As the Executive Director of a non-profit dedicated to creating a platform for women in the arts, I am always interested in hearing the experiences and insights of peers who are working toward similar goals. I had the chance to connect with Rick Kinsel, Executive Director of the Vilcek Foundation, who has over twenty years of experience in the art world and happens to be among the distinguished first group of Visual Arts Curators supporting the launch of Pen and Brush's new programming (learn more about our open call for literary or visual art submissions at PenandBrush.org). His work in both the for-profit and not-for profit sectors includes time at The Metropolitan Museum of Art in New York and Coty, Inc.
Here's what Rick has to say about the evolving art world and the need to lift and support talented, professional artists who might otherwise go unrecognized.
Janice Sands (JS): What are you most passionate about in your role as Executive Director of the Vilcek Foundation?
Rick Kinsel (RK): Since joining the Foundation, I have developed programs designed to raise public awareness of immigrant contributions to the American arts and sciences. These programs include the Vilcek Foundation exhibition series, which commissions original works of art shown at the Vilcek Foundation gallery, and the Vilcek Prizes, awarded annually to distinguished immigrant artists and scientists. Through our grants, we have supported a wide variety of institutions, from film festivals, to youth orchestras, to biomedical research institutions. Many of the emerging artists we supported have gone on to promising careers, such as photographer O Zhang, musician Blitz the Ambassador, and choreographer Alice Gosti.
What I'm most passionate about here at the Vilcek Foundation is fostering new talent and recognizing extraordinary achievement. And what's most exciting about the job, and what keeps it so perpetually interesting for me, is that I get to do so across disciplines and practices. I'll meet a concert violinist one day, a choreographer the next, and an artist working in new and emerging media after that. I'm always learning new things and having new experiences of art. In doing so, I'm constantly being reminded that American society is uniquely invigorated by the talent, vision, and ambition of its immigrants.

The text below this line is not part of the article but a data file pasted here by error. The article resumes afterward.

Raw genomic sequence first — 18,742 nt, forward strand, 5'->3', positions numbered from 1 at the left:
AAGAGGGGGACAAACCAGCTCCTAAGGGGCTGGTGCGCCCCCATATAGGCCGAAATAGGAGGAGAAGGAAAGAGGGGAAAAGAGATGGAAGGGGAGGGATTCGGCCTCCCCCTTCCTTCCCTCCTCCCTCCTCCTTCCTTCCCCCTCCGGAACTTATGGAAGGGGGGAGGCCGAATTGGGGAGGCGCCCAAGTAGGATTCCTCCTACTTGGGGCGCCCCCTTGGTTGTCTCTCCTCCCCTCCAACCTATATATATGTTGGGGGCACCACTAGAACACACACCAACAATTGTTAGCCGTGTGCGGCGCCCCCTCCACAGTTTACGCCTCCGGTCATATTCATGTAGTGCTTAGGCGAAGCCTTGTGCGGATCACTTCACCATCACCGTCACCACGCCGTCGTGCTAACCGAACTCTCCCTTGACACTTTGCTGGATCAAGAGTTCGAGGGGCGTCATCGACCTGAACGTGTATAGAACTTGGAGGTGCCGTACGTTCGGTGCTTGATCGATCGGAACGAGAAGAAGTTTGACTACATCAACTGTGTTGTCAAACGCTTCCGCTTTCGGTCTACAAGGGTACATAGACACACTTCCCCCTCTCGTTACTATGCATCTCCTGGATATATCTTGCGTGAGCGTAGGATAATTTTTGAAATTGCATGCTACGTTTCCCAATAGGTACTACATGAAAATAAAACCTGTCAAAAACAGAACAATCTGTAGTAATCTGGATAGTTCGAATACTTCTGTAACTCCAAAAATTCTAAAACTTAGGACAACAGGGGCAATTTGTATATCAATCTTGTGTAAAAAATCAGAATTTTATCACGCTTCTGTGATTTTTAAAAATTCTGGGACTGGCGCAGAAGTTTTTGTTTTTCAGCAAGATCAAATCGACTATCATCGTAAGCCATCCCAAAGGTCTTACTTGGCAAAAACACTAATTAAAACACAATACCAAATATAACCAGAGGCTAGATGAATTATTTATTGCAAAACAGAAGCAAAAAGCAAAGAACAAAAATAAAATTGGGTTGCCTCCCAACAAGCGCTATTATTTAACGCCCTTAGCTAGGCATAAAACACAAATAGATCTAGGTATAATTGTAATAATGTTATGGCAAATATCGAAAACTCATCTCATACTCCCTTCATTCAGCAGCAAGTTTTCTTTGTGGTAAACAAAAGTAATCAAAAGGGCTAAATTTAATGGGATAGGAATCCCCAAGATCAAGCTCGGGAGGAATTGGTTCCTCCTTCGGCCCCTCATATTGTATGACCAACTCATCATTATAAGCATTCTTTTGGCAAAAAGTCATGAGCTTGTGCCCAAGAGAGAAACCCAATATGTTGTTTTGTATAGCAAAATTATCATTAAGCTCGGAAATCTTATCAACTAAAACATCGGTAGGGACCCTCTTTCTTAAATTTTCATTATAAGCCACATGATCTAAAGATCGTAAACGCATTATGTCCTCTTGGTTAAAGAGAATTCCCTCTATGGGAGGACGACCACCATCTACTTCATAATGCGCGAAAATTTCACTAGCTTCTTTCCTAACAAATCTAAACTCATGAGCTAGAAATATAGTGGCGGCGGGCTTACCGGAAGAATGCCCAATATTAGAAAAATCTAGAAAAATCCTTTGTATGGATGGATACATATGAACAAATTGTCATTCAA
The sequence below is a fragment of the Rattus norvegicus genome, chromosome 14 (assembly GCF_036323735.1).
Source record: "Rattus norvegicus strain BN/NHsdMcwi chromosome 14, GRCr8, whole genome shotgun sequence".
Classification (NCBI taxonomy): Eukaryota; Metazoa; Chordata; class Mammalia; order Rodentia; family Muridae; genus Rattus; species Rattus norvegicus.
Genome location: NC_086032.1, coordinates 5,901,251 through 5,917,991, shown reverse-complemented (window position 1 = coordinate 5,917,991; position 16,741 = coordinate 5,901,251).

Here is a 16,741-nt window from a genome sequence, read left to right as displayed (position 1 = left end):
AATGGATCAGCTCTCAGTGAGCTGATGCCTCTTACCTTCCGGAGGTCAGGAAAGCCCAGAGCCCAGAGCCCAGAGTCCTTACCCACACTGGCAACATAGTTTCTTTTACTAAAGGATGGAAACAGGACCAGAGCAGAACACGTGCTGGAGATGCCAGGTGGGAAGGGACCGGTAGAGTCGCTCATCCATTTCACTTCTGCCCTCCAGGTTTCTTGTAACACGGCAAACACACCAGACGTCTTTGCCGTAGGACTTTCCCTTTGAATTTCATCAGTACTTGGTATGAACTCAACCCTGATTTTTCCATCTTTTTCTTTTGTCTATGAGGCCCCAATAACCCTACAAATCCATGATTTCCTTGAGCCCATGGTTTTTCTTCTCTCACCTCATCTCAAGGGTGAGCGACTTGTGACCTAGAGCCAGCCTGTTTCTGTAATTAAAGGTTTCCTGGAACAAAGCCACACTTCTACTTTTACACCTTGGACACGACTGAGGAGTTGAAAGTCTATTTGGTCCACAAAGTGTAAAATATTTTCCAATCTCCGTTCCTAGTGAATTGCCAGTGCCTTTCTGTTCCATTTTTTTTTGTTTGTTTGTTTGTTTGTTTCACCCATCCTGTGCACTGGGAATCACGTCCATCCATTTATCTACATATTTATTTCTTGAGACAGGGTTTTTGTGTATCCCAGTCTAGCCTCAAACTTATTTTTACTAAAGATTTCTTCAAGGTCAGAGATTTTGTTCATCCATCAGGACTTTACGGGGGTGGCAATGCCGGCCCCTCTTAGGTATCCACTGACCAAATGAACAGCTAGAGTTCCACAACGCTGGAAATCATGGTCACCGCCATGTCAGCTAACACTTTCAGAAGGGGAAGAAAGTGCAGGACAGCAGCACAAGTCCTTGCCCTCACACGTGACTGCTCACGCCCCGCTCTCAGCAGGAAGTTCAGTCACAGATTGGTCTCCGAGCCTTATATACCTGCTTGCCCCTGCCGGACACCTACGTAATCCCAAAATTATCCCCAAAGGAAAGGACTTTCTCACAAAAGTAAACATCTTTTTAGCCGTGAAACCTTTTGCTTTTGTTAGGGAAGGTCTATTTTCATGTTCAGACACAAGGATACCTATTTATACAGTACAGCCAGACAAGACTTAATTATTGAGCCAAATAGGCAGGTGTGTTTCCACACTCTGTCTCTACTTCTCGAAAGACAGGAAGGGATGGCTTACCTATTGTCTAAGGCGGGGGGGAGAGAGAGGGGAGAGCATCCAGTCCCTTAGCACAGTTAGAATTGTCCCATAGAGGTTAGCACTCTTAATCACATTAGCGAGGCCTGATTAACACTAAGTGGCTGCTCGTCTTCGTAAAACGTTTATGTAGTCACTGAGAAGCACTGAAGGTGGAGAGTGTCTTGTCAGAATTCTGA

JS: What are the biggest challenges facing the art world right now?
RK: American arts organizations are increasingly desperate for money, and that worries me a lot. Government support of the arts has been slipping for the last 20 years, and, generally speaking, public funding has not kept up with inflation. According to annual reports from the Grantmakers in the Arts, public funding of the arts increased only very modestly in 2014, and this was the first time in six years that funding from federal, state, and local governments increased at all over the prior fiscal year. Using 1994 dollars, funding for the arts has actually decreased by 26 percent!
This situation is extremely problematic for those of us who work in the non-profit world, because the drop in public funding has meant that arts organizations now rely more than ever before on private support to cover their basic operating costs. Foundation-based funding for the arts has stabilized since the recession, but there is no guarantee that the private sector will continue this level of support in the future. It is largely made possible through charitable contributions, and charitable contributions are dependent on a healthy financial climate. This is not a situation that's good for the arts, and it's not good for American society overall, since it means we are falling behind, culturally, as a nation.
JS: Why did you decide to sign on as a Visual Arts Curator for Pen and Brush?
RK: I think it's a question of basic human justice that women should achieve gender parity in our society at all levels. A century ago, women could not vote and were only able to work at the most menial and low paying of jobs. That's no longer the case -- but even now, women do not earn the same as men. If the arts are a mirror of our society, it seems to me imperative that women be recognized as artistic equals -- and in some cases, superiors!
After all, the arts help shape and influence public discourse. I know this firsthand from the Vilcek Foundation's work with immigrants. We create space for artists from an underrepresented community. We give them greater visibility while allowing them to speak in their own voices. Pen and Brush does something similar. Since I want to participate in that feminist discourse, I am pleased to serve as a curator at Pen and Brush.
I was also attracted to Pen and Brush's prioritization of excellence. It echoes our belief at the Vilcek Foundation that the simplest and most effective way to fulfill our mission is to find and support the best and brightest. Work of high quality is indisputable, regardless of the gender, ethnicity, or citizenship status of the maker.
Finally, and on a very basic level, Pen and Brush gives opportunities to artists. There are many, many more artists and writers that we would love to support through the Vilcek Foundation, and unfortunately it just isn't possible to help everyone. Pen and Brush is a much-needed source of recognition for artists and writers, so I am particularly glad to be a part of it for that reason.
Stay tuned for Part 2 of my discussion with Mr. Kinsel, where he offers advice for emerging and mid-career artists and his perspective on how art has turned from a "calling" to a business.